This is the brief story of the special paratrooper units of the Italian armed forces and of the operations occurred between 1943 and 1945, fought on opposing sides.
Special paratrooper units
Besides the main Paratrooper units, the Italian armed forces decided to train smaller paratrooper units able to operate as commandos behind the enemy lines.
In summer 1942, the army established the “X Arditi” regiment, comprising different specialities, including a paratrooper battalion.
In early 1942, the Air force established its own paratrooper battalion, originally destined to take part in the invasion of Malta. Subsequently, the battalion grew to regiment size and in November 1942 the A.D.R.A. battalion was formed (Airborne Assault engineers).
The Air Force paratroopers were deployed in Tunisia in the weeks following Operation Torch and participated, along with other units, in several delaying actions that prevented the Allied capture of Bizerte and Tunis in the early days of the campaign. These forces, together with other scattered paratrooper companies of the Italian army continued to fight, as light infantry, until the final axis surrendered in Tunisia in May 1943.
The men of the X Arditi regiment instead, fulfilled their original purpose and participated in a series of missions where they parachuted behind the enemy lines, tasked with destroying bridges and other targets. 5 missions were successful, while 3 failed and 4 were cancelled.
Operation “African airfields”
After the fall of Tunisia, the Italians conceived a bold operation, aimed at hitting 9 large airfields in Allied-controlled Algeria, Tunisia and Libya. They planned to use the highly trained men of the X Arditi regiment and the A.D.R.A. battalion. On the 13th of June 1943, 14 squads (120 men) were parachuted over North Africa. However, many of the S.M.82 carrying the paratroopers missed the landing zones by several kilometres. Once the paratroopers touched the ground, far away from their targets, new troubles began. Most of the squads were intercepted or captured by allied patrols in the first days. Only two saboteurs, Vito Procida and Francesco Cargnel managed to penetrate the Benina airfield (near Bengasi) and planted around 20 explosive charges that detonated in the night between the 18-19th June, allegedly destroying 25 aircraft. This small success however did not cancel the overall failure of the Operation.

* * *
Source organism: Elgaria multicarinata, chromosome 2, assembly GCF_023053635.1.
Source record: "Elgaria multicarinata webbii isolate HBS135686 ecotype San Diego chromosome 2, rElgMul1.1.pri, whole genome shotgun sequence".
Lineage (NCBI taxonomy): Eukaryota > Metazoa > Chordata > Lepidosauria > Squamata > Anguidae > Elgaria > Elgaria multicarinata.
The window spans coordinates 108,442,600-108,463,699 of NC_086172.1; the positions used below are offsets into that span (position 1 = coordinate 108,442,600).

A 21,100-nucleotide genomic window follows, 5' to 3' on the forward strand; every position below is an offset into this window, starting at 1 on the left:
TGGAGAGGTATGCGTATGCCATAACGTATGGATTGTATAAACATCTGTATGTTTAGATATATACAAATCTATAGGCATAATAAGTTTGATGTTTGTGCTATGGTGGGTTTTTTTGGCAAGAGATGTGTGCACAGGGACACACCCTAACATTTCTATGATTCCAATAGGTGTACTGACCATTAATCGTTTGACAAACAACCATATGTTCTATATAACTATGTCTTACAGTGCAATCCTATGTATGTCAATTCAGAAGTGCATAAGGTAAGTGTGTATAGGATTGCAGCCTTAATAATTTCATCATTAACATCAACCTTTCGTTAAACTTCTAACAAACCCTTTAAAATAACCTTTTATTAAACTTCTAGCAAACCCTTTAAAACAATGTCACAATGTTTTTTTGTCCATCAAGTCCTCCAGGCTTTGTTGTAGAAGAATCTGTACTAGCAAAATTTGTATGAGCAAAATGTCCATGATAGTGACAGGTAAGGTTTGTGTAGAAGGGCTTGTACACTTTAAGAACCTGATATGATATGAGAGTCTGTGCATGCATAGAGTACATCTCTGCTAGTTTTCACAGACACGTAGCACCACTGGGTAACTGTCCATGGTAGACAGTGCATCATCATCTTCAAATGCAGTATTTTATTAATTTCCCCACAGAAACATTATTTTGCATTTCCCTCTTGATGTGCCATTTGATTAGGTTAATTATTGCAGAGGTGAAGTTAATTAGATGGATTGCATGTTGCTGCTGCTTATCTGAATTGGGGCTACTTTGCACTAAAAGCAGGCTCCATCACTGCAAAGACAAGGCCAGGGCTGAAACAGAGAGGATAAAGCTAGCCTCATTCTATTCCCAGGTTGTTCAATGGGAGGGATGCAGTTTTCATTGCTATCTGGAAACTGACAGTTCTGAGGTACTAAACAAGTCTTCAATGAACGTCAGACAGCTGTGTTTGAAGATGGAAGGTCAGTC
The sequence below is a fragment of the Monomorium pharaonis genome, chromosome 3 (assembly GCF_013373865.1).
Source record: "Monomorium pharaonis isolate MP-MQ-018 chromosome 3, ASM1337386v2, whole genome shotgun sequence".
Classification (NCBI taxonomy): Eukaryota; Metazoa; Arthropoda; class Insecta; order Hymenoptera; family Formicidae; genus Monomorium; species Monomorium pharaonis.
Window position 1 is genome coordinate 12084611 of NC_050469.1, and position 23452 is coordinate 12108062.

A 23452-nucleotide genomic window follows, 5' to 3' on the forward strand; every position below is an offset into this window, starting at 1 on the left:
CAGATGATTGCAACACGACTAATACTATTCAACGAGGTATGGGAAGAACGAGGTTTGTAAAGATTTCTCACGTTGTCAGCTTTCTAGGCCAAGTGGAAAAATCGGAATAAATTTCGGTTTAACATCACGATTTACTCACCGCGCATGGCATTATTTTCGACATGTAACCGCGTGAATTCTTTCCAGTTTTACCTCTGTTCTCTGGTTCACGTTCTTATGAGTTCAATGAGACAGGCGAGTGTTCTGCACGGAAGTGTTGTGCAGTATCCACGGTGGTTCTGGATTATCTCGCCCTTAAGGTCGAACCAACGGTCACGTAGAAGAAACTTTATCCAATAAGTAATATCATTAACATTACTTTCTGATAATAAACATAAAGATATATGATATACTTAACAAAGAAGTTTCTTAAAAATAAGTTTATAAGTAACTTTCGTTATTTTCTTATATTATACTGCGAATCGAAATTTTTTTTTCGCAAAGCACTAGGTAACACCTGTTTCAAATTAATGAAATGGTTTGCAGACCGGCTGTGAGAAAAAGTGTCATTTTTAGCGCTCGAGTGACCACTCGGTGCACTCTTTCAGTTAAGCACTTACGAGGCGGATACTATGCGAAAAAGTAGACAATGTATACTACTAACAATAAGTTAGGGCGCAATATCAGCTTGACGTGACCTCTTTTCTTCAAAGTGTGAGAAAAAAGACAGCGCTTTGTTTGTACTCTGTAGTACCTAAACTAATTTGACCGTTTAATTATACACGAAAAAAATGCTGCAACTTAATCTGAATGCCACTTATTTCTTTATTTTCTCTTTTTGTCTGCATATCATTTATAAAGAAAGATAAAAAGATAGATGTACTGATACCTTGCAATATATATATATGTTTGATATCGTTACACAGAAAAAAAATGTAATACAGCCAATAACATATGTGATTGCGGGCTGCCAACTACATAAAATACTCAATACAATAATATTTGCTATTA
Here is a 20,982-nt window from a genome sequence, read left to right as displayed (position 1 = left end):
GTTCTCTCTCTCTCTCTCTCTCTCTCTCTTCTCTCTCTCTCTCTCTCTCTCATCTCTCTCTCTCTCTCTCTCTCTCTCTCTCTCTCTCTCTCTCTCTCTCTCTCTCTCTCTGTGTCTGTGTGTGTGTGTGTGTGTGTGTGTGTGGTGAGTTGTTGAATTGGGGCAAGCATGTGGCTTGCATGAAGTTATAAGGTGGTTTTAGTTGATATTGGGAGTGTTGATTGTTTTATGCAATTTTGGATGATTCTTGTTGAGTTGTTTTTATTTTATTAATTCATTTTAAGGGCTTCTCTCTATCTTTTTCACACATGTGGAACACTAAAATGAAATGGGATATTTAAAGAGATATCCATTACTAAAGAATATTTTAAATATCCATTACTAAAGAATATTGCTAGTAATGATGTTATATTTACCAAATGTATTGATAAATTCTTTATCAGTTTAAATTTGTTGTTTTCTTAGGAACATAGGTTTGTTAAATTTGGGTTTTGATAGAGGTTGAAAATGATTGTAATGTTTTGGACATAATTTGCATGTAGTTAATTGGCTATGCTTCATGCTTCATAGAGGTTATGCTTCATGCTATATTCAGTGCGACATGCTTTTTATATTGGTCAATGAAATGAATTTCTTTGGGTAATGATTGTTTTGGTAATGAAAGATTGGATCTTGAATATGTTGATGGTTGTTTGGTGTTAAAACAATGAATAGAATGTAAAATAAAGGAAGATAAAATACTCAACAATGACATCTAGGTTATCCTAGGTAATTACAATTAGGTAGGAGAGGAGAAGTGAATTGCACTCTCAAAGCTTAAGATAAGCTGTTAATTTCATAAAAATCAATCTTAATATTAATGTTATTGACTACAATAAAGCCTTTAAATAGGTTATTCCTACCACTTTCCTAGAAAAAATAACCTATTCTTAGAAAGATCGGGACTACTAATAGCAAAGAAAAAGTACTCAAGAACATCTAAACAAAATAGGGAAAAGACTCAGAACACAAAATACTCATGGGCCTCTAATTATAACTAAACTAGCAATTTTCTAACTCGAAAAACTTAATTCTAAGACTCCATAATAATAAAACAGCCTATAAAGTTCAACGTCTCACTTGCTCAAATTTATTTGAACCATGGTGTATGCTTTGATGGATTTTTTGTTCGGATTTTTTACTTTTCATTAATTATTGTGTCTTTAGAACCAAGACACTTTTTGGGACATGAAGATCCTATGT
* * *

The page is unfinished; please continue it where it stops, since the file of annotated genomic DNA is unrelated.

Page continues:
The “Nembo” Division
After the Folgore, a second full paratrooper division was formed, this was the 184° “Nembo”. The division was ready in early 1943 and one of its battalions participated in anti-partisan operations at the border between Italy and Yugoslavia (occupied by the Axis). Facing the prospect of an Allied invasion, the bulk of the Nembo Division was redeployed in Sardinia while one of its regiments (the 185°) reached the southern region of Apulia.
The 185° regiment did not participate in the defence of Sicily but faced the Allies once they landed in Calabria in early September. Here, the paratrooper regiment of the Nembo clashed with the 1st Canadian division until the 8th of September, the day on which the Italian authorities proclaimed the armistice with the Allies. The clashes between the Nembo and the Canadians are probably the last fights that occurred between Allied and Italian units (of the Kingdom of Italy) before the end of the hostilities.